Celebrating the Survivors of America’s Last Slave Ship

Facility That Sharing the Stories of the Survivors of the Last Slave Ship To Arrive in the United States Will Open This Summer

At a February 3 event honoring the 110 survivors of the Clotilda, the last slave ship to arrive in the United States, the page was turned for the next chapter of a story that’s been being told for more than 150 years … in secret for decades but now shared on a global stage.

This past weekend marked the “Spirit of Our Ancestors” festival in the Africatown community of Mobile, Alabama. As part of the annual tribute, which is coordinated by the Clotilda Descendants Association, the community came together at the site of the new Africatown Heritage House to witness the unveiling of a signature piece of artwork and to hear the news that the facility is set to open on July 8, the 163rd anniversary of the date the community’s founders arrived in the United States … in shackles.

To understand the magnitude of this announcement, it helps to know some history:

Under the cover of night in the summer of 1860, a ship carrying 110 Africans slipped into Mobile Bay. The Clotilda, the last known U.S. slave ship, made its illegal voyage 52 years after the international slave trade had been outlawed. (Though it was illegal to bring enslaved people into the United States, domestic slavery itself remained legal until 1865.)

Upon arrival in Alabama, the captives were offloaded into the marshes along the Mobile River. In an attempt to conceal the crime, Timothy Meaher, the man who arranged the transfer, ordered the boat burned and sunk. Some captives remained in Mobile, enslaved by the Meaher family, and others were sold to Alabama plantations north of Mobile.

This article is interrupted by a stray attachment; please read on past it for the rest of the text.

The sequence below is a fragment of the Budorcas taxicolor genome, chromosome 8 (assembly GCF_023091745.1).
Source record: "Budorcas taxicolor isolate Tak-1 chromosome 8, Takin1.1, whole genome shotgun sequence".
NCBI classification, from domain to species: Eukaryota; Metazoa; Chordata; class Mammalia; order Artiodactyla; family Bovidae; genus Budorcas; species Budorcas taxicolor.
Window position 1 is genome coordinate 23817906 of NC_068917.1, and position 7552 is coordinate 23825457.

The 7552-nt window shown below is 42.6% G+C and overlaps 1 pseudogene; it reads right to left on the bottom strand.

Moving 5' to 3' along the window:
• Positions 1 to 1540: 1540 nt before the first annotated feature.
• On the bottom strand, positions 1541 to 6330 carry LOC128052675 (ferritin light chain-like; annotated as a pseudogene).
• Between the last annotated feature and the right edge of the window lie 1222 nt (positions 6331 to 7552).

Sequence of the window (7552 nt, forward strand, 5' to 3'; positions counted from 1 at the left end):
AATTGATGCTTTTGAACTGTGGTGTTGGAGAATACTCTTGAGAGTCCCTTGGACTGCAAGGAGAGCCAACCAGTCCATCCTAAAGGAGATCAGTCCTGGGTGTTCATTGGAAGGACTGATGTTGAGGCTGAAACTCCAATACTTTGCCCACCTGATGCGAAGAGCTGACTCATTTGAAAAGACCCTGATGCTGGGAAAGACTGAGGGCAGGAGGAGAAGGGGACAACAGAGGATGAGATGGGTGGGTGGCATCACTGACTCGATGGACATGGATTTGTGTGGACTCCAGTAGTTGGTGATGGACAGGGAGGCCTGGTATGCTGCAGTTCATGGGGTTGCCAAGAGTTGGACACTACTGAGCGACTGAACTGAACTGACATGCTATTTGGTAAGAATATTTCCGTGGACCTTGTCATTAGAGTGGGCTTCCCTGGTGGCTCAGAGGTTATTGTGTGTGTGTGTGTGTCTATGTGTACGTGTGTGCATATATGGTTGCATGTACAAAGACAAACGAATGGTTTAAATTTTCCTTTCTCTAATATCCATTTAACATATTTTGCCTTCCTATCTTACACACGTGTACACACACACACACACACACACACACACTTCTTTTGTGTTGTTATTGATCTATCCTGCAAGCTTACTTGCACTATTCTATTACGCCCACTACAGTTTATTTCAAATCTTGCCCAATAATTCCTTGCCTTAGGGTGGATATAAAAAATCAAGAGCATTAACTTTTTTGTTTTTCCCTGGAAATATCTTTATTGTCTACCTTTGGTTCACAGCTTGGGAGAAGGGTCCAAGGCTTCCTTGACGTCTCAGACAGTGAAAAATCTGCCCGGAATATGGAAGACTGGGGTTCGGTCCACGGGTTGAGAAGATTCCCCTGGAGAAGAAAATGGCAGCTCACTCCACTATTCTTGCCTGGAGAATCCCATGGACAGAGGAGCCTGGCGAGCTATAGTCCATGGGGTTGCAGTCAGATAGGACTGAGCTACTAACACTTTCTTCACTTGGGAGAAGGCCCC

When slavery was abolished in 1865, the survivors dreamed of returning to Africa, but they didn’t have the financial means to make that happen. Instead, many of them pooled their limited resources to purchase land from the Meahers and turned it into the independent community known as “Africatown.” There they maintained their African identities, continued to speak their own languages, established their own set of laws and – in the early years – even had a chief. They built churches, schools and businesses based on what they knew from their homeland, and they effectively created their own world on the northern end of Mobile.

In 2019, it was verified that the shipwreck of the Clotilda rested at the bottom of the Mobile River, providing a tangible link to the names and stories that have been passed down through generations of descendants.

Africatown Heritage House

Africatown Heritage House is a community building that will house Clotilda: The Exhibition,” to share this long-untold story. The facility was built by the Mobile County Commission but is a collaborative project that involves several entities working in partnership with the community. This includes the Alabama Historical Commission, which is leading the scientific efforts surrounding the search for, authentication and protection of the ship Clotilda and related artifacts, and the History Museum of Mobile, which curated, constructed and funded “Clotilda: The Exhibition” with generous support from other local organizations. The museum will operate Africatown Heritage House when it opens this summer.